April 19, 2022
IS MY STONE REALLY STAINED?Sometimes when we get calls from customers regarding a stain on their stone, it is not uncommon to find that the stain is not a stain at all. Here are some examples of common stone problems that look like stains but are not actually stains and what can be done to resolve the issues.
Acid EtchingAlmost all polished marble will become discolored and dull when it comes in contact with acids. Acids can be found in orange juice, lemons, soft drinks, foods, household and commercial cleaners, bathroom cleaners, and the list goes on and on. This dulling effect caused by acids coming in contact with the calcium in the stone is a condition known as etching. This can also occur on highly polished concrete and some tile surfaces.
Moisture / Wet Stone on CountertopsAnother common problem mistaken as staining is moisture that has absorbed into the stone. This occurs when a porous stone is not adequately sealed. When this happens, the stone will appear darker. (Think about what happens to a pair of jeans when they get wet. The material looks darker until it dries.)
Moisture / Wet Stone on FloorsStone floors can also show moisture spots. This is especially true when stone floors are newly installed. The setting bed is usually very wet. The water migrates to the surface to escape and evaporates. This drying process can take a long time, depending on the temperature, humidity and air flow. Certain granites can take months to dry. Moisture can appear uniformly throughout the entire surface, or it can be blotchy.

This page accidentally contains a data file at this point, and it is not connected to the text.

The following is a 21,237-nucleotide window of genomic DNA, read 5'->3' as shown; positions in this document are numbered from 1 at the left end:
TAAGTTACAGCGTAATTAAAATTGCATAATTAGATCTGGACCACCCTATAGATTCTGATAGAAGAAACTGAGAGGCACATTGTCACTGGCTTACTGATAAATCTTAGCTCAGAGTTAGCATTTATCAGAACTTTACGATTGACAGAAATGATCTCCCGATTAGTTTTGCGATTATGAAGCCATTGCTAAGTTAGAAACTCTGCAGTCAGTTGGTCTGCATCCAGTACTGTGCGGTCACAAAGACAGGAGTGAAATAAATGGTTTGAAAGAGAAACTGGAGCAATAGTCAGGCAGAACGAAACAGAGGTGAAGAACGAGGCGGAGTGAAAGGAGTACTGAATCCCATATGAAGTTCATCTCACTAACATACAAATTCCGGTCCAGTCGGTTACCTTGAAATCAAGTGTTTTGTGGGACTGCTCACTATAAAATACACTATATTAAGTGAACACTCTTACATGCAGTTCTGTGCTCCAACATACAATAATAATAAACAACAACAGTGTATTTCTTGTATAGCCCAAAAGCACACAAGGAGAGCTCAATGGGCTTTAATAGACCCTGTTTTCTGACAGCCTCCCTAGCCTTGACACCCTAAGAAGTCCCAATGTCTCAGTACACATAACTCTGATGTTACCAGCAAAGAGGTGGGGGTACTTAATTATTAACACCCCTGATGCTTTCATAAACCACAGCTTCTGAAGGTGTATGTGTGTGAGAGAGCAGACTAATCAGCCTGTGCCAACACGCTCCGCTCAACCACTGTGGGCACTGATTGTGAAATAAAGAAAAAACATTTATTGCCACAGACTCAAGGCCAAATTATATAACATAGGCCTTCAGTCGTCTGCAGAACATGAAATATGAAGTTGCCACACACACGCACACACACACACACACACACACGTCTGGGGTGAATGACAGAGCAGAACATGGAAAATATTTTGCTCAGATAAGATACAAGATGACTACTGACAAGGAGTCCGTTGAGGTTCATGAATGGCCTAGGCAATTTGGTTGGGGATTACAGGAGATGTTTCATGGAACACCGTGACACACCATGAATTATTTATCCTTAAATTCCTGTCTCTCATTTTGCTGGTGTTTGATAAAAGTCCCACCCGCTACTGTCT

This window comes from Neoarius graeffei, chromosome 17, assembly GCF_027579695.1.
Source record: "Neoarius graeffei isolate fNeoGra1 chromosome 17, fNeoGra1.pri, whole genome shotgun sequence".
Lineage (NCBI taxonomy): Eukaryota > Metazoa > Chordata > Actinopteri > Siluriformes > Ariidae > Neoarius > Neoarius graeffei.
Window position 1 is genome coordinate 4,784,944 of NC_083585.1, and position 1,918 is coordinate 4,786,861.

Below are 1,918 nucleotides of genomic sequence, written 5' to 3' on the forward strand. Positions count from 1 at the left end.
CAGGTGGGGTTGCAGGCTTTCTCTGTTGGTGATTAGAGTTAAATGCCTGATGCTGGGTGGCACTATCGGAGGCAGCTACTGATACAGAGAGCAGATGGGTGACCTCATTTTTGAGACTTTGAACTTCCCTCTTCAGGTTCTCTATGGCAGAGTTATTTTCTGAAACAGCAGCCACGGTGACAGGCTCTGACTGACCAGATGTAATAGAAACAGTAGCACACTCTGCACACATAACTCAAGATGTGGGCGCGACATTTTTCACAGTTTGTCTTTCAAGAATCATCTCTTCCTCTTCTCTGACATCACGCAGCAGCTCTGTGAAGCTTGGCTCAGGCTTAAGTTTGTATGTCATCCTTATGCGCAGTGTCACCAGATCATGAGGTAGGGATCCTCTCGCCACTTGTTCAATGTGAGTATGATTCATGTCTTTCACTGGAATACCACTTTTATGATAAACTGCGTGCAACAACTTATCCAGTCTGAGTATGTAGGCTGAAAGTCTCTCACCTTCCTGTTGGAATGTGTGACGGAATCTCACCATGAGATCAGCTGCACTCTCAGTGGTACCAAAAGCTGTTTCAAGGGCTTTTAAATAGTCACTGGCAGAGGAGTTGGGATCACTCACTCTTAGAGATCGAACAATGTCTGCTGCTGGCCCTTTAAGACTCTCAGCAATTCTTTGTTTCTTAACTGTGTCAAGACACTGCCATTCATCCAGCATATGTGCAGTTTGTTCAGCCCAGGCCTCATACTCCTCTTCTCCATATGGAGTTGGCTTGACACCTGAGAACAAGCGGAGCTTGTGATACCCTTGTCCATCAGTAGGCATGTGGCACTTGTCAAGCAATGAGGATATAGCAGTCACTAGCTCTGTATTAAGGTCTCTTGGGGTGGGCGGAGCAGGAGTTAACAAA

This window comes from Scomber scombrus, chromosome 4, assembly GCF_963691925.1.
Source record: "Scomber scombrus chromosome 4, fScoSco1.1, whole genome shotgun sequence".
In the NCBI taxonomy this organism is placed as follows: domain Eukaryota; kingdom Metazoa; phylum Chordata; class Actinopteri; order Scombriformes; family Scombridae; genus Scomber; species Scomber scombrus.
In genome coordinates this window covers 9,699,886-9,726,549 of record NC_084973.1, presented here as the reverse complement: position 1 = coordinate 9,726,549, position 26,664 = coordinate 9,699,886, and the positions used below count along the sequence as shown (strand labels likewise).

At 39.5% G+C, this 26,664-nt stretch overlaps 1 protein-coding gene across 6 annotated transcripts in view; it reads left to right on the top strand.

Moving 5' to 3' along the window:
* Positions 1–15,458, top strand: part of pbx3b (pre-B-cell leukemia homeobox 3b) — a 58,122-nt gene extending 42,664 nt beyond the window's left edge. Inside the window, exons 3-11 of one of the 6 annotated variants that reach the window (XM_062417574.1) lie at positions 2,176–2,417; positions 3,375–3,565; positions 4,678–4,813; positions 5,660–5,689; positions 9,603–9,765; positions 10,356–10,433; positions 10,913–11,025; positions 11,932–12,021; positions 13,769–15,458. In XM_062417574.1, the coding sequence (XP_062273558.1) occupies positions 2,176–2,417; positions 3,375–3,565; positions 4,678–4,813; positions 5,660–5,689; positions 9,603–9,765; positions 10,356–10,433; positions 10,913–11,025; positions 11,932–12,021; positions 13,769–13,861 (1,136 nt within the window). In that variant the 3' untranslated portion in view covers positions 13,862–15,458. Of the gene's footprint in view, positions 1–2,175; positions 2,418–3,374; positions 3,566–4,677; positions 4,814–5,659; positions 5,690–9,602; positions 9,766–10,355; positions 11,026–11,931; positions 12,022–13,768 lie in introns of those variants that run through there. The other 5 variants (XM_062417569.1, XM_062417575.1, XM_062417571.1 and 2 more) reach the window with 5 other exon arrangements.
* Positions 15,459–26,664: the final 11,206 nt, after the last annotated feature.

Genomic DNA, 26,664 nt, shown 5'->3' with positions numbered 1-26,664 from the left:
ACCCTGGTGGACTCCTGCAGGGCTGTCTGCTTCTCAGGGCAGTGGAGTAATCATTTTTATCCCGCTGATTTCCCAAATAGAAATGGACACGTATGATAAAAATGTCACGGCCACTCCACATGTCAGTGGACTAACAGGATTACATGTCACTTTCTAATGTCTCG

Water SpotsAnother common problem associated with staining is the deposits of water spots and water rings. These are the rings left behind from a glass that can appear on marble or other natural stone tables and countertops. Water spots are caused by slightly acidic liquids running down the sides of the glass and etching the marble.
EfflorescenceEfflorescence appears as a white powdery dust on the surface of the material. If you wipe your hand across a surface with efflorescence, you will pick up a light powdery residue. Efflorescence is simply a deposit of minerals on the surface. These minerals usually come from the setting bed or from the stone or concrete itself. When the material becomes wet during installation or afterward, the water dissolves some of the minerals in the setting bed and carries them to the surface. When the water evaporates, the minerals are left behind in the form of a powder.